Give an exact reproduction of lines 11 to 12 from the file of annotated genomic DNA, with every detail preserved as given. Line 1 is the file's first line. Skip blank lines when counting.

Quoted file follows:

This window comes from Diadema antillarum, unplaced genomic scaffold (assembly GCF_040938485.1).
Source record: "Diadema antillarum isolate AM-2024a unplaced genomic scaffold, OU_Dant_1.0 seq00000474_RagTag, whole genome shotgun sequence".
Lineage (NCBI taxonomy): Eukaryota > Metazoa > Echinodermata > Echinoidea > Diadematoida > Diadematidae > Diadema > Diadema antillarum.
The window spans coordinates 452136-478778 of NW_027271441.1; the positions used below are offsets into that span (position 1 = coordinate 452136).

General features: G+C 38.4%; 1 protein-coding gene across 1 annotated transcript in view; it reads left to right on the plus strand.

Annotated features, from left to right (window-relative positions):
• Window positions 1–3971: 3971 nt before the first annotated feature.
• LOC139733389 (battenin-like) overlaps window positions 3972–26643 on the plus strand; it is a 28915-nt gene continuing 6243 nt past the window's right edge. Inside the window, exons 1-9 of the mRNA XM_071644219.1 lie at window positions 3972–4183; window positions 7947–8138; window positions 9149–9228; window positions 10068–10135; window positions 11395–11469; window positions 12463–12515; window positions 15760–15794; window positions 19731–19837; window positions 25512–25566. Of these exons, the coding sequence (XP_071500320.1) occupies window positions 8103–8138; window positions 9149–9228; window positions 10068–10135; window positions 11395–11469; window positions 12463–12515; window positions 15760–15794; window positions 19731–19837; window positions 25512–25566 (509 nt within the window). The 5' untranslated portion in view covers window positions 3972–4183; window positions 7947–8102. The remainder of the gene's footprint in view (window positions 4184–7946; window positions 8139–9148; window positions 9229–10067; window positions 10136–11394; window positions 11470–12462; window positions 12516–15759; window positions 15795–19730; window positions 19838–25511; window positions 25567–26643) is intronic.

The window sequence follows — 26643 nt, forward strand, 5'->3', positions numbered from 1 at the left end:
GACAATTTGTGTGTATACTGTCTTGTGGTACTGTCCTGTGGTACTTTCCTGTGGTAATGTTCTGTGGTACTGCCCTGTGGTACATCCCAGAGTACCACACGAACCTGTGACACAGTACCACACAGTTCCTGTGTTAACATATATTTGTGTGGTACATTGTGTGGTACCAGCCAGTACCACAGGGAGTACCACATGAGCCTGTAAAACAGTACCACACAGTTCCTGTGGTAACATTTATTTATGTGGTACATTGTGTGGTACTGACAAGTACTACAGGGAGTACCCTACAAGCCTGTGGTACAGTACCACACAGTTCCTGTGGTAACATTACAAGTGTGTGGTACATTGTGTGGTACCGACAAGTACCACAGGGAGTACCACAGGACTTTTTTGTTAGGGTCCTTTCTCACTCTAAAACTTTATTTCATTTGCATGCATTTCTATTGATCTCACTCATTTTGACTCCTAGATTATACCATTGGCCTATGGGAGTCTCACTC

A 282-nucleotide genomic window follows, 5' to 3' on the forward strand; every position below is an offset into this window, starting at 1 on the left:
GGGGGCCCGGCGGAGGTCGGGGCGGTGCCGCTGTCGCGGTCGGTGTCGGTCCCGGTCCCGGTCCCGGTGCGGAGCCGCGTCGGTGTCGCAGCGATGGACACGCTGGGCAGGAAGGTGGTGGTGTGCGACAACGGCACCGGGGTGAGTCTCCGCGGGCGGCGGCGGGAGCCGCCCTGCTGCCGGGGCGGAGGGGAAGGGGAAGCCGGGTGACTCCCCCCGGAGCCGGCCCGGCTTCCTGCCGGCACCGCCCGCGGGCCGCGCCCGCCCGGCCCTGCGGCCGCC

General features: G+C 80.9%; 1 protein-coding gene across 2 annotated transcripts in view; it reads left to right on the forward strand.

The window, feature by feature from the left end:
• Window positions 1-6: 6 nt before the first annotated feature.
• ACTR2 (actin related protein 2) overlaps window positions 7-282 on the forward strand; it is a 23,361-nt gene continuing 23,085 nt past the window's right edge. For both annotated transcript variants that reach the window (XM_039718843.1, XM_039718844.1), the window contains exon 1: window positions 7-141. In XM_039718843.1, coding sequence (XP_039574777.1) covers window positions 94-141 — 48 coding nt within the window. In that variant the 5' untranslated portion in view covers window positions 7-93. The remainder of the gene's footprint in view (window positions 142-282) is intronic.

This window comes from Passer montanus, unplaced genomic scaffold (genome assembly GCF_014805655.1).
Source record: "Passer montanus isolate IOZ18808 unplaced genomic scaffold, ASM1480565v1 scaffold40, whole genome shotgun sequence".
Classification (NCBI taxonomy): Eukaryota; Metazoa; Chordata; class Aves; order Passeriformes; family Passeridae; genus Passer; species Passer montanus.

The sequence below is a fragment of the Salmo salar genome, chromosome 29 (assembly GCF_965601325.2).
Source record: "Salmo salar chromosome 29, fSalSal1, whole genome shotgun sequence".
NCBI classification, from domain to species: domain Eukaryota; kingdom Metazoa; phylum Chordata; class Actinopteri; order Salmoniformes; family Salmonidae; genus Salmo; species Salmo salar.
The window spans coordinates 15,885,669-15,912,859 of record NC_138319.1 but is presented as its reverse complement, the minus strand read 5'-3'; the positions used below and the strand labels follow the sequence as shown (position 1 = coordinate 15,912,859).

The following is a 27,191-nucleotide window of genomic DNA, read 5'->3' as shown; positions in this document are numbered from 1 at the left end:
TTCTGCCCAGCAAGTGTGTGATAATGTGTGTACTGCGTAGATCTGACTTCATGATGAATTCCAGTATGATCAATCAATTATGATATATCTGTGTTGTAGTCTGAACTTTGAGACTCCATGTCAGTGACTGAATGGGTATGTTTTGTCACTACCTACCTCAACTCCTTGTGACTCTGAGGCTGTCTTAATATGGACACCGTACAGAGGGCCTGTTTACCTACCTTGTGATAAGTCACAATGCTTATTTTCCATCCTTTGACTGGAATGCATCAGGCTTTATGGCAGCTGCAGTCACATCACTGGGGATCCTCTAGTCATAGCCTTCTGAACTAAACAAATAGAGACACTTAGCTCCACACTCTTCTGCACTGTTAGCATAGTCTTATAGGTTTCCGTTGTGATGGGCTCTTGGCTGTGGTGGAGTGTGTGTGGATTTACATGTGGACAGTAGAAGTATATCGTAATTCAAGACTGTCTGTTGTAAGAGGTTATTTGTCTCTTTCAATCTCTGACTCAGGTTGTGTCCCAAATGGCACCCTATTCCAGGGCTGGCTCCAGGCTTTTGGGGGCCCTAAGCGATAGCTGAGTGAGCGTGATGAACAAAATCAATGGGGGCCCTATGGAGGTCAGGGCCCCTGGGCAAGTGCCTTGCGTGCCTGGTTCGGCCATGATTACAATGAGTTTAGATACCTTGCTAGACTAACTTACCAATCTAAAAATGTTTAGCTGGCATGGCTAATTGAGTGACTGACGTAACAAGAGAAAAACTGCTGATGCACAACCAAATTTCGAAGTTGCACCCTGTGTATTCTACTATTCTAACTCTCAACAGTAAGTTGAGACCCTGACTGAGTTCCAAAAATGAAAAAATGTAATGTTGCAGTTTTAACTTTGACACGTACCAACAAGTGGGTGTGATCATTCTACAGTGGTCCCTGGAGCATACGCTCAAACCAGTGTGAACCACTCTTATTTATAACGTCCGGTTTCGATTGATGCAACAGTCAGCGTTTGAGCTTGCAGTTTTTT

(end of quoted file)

A 282-nucleotide genomic window follows, 5' to 3' on the forward strand; every position below is an offset into this window, starting at 1 on the left:
GGGGGCCCGGCGGAGGTCGGGGCGGTGCCGCTGTCGCGGTCGGTGTCGGTCCCGGTCCCGGTCCCGGTGCGGAGCCGCGTCGGTGTCGCAGCGATGGACACGCTGGGCAGGAAGGTGGTGGTGTGCGACAACGGCACCGGGGTGAGTCTCCGCGGGCGGCGGCGGGAGCCGCCCTGCTGCCGGGGCGGAGGGGAAGGGGAAGCCGGGTGACTCCCCCCGGAGCCGGCCCGGCTTCCTGCCGGCACCGCCCGCGGGCCGCGCCCGCCCGGCCCTGCGGCCGCC